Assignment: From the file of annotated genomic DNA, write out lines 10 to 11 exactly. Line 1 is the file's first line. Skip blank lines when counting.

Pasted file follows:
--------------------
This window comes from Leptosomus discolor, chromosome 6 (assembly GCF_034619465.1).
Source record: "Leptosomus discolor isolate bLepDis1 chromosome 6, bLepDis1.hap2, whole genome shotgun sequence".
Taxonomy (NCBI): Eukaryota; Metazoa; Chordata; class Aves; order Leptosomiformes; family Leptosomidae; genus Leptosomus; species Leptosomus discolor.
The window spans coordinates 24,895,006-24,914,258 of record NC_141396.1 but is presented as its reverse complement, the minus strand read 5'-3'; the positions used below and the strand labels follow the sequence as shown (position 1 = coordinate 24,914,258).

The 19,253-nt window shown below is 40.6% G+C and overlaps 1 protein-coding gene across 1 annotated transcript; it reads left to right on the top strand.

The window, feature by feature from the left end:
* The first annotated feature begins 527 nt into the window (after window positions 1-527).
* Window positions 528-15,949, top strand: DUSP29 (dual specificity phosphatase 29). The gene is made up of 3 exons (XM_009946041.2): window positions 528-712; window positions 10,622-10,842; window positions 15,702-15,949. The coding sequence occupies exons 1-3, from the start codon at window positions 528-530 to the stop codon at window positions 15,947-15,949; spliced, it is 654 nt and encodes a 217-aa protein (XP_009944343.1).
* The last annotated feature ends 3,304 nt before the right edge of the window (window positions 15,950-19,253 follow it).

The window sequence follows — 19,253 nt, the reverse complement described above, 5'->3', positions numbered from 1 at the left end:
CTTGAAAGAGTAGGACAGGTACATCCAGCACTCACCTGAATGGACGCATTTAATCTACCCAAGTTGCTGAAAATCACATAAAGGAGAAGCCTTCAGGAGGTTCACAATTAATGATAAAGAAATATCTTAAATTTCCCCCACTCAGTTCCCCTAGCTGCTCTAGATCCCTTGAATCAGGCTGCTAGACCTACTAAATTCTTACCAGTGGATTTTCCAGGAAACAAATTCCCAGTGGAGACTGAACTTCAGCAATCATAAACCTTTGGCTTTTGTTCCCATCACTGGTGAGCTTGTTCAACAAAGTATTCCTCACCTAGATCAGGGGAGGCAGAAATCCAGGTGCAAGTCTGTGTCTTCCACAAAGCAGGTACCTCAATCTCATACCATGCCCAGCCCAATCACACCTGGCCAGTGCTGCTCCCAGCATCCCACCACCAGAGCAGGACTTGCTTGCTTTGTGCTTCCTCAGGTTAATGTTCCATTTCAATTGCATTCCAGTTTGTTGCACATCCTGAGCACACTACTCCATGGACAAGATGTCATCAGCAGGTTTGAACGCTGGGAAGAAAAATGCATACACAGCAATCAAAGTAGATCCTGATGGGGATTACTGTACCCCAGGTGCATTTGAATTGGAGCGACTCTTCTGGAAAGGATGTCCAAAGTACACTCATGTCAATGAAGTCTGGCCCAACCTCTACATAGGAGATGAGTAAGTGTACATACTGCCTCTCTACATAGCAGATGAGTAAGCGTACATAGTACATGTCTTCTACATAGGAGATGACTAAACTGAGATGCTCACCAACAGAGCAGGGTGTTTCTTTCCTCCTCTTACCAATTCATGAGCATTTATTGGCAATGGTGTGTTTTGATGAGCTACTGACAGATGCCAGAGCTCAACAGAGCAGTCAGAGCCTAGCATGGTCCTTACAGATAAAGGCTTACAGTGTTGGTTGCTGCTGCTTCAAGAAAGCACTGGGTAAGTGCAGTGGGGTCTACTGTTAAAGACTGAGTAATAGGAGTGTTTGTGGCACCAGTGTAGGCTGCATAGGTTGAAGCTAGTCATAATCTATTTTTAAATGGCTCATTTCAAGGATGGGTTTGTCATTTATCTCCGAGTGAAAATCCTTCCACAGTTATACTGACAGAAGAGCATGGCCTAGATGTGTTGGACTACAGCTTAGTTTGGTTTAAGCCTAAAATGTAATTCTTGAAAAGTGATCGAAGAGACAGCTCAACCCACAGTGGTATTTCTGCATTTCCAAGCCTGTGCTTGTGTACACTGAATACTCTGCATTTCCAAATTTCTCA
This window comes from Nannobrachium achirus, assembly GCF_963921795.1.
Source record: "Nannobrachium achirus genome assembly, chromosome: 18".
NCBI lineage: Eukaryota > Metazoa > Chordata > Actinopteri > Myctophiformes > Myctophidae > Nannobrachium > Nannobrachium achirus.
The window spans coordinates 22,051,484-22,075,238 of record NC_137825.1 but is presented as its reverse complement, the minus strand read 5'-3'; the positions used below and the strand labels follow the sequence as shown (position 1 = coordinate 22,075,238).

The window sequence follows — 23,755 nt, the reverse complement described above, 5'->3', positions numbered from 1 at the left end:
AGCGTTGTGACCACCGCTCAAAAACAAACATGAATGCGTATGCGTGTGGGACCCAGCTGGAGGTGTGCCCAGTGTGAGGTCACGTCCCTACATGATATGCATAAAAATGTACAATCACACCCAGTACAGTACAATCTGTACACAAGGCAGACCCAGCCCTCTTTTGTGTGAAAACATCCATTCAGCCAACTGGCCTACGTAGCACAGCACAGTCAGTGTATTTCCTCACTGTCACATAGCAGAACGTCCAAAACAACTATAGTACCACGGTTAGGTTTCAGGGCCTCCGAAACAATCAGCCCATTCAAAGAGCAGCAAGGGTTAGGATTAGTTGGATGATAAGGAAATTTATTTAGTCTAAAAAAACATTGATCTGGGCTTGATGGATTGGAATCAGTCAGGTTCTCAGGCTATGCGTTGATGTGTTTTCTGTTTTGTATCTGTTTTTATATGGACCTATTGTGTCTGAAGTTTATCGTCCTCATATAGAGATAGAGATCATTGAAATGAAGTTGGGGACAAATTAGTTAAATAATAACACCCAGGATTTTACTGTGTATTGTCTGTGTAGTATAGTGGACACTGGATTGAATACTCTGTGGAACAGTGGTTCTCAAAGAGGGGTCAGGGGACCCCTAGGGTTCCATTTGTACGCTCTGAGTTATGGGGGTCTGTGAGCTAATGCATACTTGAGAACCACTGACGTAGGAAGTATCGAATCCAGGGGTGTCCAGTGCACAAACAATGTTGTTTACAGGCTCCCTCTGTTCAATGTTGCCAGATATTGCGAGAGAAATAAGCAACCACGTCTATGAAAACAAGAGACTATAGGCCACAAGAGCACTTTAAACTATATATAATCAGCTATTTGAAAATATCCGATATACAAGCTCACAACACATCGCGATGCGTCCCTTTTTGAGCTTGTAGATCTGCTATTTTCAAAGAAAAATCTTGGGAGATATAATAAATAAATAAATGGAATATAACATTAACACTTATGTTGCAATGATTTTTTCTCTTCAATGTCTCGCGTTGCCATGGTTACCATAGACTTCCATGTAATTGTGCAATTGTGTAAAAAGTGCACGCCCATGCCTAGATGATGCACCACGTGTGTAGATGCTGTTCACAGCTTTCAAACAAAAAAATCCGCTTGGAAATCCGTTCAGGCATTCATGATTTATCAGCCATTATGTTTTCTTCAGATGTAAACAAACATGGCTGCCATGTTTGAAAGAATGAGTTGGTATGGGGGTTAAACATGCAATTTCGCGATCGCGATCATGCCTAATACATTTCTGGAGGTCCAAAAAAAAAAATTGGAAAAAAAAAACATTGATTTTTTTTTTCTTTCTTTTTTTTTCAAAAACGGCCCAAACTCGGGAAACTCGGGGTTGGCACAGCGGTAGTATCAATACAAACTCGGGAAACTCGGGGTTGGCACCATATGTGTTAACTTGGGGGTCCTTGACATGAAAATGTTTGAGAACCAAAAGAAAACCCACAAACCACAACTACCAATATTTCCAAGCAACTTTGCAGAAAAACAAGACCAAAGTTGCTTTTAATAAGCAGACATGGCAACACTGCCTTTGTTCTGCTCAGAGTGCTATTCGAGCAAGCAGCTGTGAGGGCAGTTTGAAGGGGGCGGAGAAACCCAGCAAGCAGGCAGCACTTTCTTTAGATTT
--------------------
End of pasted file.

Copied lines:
The window sequence follows — 19,253 nt, the reverse complement described above, 5'->3', positions numbered from 1 at the left end:
CTTGAAAGAGTAGGACAGGTACATCCAGCACTCACCTGAATGGACGCATTTAATCTACCCAAGTTGCTGAAAATCACATAAAGGAGAAGCCTTCAGGAGGTTCACAATTAATGATAAAGAAATATCTTAAATTTCCCCCACTCAGTTCCCCTAGCTGCTCTAGATCCCTTGAATCAGGCTGCTAGACCTACTAAATTCTTACCAGTGGATTTTCCAGGAAACAAATTCCCAGTGGAGACTGAACTTCAGCAATCATAAACCTTTGGCTTTTGTTCCCATCACTGGTGAGCTTGTTCAACAAAGTATTCCTCACCTAGATCAGGGGAGGCAGAAATCCAGGTGCAAGTCTGTGTCTTCCACAAAGCAGGTACCTCAATCTCATACCATGCCCAGCCCAATCACACCTGGCCAGTGCTGCTCCCAGCATCCCACCACCAGAGCAGGACTTGCTTGCTTTGTGCTTCCTCAGGTTAATGTTCCATTTCAATTGCATTCCAGTTTGTTGCACATCCTGAGCACACTACTCCATGGACAAGATGTCATCAGCAGGTTTGAACGCTGGGAAGAAAAATGCATACACAGCAATCAAAGTAGATCCTGATGGGGATTACTGTACCCCAGGTGCATTTGAATTGGAGCGACTCTTCTGGAAAGGATGTCCAAAGTACACTCATGTCAATGAAGTCTGGCCCAACCTCTACATAGGAGATGAGTAAGTGTACATACTGCCTCTCTACATAGCAGATGAGTAAGCGTACATAGTACATGTCTTCTACATAGGAGATGACTAAACTGAGATGCTCACCAACAGAGCAGGGTGTTTCTTTCCTCCTCTTACCAATTCATGAGCATTTATTGGCAATGGTGTGTTTTGATGAGCTACTGACAGATGCCAGAGCTCAACAGAGCAGTCAGAGCCTAGCATGGTCCTTACAGATAAAGGCTTACAGTGTTGGTTGCTGCTGCTTCAAGAAAGCACTGGGTAAGTGCAGTGGGGTCTACTGTTAAAGACTGAGTAATAGGAGTGTTTGTGGCACCAGTGTAGGCTGCATAGGTTGAAGCTAGTCATAATCTATTTTTAAATGGCTCATTTCAAGGATGGGTTTGTCATTTATCTCCGAGTGAAAATCCTTCCACAGTTATACTGACAGAAGAGCATGGCCTAGATGTGTTGGACTACAGCTTAGTTTGGTTTAAGCCTAAAATGTAATTCTTGAAAAGTGATCGAAGAGACAGCTCAACCCACAGTGGTATTTCTGCATTTCCAAGCCTGTGCTTGTGTACACTGAATACTCTGCATTTCCAAATTTCTCA